Paul not only warns Christians against fighting the authorities but he encourages them to be ready for every good work. If a crisis occurs, then Christians should be ready to help in any way they can. The idea isn’t that of regularly being involved in your community – I think we have other verses which teach that we should be good neighbours and actively do good works – but the point is that we should be ready to help when a need arises.
Radical Christianity in the Community, v. 2.
It is very important that a believer is not known for being a critic and speaking derisively about people. It is a shameful thing when people damage other people’s reputation by gossiping and talking about things that are none of their business. Christians should avoid this type of behaviour. Their words should be kind, they should be peaceable, gentle and not involved in squabbles and quarrels. The Lord Jesus taught that peacemakers are blessed, Matt. 5. 9. This verse is teaching that believers should be known for their complete courtesy to all people. When we fail to behave like this we are demonstrating a lack of humility and understanding of what salvation is about. This was radical teaching, especially to people who by nature where lazy, violent, and liars!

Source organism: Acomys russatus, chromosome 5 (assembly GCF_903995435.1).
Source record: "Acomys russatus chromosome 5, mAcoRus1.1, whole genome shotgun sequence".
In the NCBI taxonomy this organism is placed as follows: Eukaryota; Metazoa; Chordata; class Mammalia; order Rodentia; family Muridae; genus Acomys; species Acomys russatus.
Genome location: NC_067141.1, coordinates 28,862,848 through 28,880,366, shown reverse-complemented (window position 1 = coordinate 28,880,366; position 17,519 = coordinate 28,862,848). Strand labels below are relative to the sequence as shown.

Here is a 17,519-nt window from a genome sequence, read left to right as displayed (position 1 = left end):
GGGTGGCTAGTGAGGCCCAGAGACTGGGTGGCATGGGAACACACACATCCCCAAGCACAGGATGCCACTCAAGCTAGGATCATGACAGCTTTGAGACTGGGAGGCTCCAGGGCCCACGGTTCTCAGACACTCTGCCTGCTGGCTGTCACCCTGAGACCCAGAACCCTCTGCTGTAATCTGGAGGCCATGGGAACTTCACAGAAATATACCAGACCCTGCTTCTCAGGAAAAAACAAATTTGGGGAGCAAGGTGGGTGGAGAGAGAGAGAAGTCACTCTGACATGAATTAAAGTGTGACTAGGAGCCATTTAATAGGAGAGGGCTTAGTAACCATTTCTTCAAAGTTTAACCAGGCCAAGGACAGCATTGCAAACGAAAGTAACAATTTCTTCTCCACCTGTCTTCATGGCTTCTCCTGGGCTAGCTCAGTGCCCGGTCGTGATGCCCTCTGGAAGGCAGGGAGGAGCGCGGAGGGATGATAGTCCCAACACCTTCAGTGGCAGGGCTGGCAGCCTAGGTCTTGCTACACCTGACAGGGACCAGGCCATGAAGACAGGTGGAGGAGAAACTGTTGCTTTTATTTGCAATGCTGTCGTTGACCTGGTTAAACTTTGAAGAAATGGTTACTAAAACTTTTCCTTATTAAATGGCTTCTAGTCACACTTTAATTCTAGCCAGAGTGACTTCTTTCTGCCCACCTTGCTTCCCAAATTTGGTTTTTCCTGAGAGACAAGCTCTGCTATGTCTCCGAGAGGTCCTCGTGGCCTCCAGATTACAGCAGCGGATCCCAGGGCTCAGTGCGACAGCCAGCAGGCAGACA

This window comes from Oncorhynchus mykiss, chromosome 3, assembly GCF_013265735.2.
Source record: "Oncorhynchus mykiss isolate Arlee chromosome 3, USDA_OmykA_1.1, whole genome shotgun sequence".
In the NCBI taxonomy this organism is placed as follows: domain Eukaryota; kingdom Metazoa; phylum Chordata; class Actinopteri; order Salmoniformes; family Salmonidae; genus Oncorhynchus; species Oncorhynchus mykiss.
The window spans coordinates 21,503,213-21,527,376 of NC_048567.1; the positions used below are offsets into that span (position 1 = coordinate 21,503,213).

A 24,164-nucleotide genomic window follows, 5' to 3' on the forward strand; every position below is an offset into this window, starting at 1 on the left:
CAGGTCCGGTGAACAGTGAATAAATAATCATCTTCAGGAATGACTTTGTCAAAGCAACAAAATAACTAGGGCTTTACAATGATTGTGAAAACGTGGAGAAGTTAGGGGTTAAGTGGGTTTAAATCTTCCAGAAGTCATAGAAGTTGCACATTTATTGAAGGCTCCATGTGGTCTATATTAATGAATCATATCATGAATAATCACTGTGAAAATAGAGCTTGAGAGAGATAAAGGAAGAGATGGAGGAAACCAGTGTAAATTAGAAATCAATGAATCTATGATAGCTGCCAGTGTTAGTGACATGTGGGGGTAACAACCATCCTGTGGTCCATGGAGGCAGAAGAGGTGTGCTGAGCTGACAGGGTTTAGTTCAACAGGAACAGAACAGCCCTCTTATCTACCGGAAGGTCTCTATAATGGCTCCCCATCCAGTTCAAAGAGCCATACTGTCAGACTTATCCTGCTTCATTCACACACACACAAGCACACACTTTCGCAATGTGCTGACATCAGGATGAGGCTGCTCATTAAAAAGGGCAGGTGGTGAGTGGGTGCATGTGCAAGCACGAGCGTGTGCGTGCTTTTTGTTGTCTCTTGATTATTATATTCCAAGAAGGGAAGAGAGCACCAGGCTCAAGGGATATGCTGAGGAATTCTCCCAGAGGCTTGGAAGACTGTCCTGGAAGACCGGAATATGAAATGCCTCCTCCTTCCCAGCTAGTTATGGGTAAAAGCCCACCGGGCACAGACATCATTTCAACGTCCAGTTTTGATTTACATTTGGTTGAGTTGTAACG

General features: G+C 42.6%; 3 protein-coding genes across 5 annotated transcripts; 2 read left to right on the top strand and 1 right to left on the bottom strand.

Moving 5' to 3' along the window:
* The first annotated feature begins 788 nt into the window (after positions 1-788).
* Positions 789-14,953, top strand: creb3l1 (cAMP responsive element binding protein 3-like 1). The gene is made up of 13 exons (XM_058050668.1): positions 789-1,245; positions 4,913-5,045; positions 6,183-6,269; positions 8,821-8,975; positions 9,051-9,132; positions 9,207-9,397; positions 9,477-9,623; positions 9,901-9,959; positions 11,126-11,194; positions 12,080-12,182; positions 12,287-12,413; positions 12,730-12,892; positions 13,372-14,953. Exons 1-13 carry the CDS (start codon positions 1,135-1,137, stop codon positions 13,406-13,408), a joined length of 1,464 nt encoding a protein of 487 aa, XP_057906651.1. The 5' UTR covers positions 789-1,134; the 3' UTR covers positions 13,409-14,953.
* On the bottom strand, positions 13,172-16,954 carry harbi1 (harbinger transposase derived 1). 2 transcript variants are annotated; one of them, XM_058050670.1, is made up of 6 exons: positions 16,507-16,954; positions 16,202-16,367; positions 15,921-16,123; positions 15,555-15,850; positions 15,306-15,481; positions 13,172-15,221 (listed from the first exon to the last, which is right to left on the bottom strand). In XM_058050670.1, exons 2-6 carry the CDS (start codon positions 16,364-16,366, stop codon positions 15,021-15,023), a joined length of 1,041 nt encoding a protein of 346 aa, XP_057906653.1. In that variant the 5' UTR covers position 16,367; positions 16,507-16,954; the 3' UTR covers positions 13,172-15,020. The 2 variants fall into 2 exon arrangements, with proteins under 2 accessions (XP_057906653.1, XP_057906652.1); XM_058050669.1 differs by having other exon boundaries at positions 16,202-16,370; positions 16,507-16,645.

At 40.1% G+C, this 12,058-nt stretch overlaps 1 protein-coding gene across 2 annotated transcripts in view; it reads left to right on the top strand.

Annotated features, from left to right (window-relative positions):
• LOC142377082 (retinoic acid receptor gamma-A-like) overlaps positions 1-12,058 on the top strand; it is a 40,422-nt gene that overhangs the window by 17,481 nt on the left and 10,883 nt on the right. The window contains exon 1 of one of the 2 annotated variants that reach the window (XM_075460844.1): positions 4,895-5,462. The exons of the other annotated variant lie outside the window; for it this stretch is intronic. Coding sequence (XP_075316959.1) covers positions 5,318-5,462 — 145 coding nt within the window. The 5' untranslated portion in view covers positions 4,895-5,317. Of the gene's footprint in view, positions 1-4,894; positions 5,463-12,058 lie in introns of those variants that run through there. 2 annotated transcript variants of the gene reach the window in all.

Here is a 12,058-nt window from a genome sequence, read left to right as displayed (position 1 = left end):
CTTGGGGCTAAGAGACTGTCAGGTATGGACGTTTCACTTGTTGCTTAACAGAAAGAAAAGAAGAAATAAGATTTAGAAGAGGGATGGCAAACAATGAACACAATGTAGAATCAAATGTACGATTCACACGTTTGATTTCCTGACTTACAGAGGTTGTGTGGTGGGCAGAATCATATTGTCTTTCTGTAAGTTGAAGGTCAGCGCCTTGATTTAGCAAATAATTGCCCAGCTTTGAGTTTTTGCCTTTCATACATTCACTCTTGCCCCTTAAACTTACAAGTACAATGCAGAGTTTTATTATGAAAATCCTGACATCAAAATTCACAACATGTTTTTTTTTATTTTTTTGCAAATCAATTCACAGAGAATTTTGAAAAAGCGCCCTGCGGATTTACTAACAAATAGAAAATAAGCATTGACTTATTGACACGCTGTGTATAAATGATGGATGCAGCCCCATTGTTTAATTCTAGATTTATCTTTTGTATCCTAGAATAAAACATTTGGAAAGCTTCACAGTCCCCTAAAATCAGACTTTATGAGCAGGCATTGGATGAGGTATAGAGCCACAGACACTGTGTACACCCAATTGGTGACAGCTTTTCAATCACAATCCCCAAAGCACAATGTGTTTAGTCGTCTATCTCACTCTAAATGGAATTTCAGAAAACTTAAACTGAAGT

What we were by Nature, v. 3
The phrase ‘we were once’ is very significant. Paul also teaches this truth to the Christians in Corinth. After cataloguing the type of sinners in the city, he ends the list by saying ‘and such were some of you’, 1 Cor. 6. 11. It may sound incredible but conversion changes people radically! The be-lievers in Crete were once foolish, disobedient, misled and enslaved to various passions and desires. Sin has a power that traps people and brings them under its control. They had been the slaves of sin, Rom. 6. 17, but they were now free. Their lives had been full of evil (malice) and envy (jealousy), full of hate and hating one another. The change because of salvation was dramatic.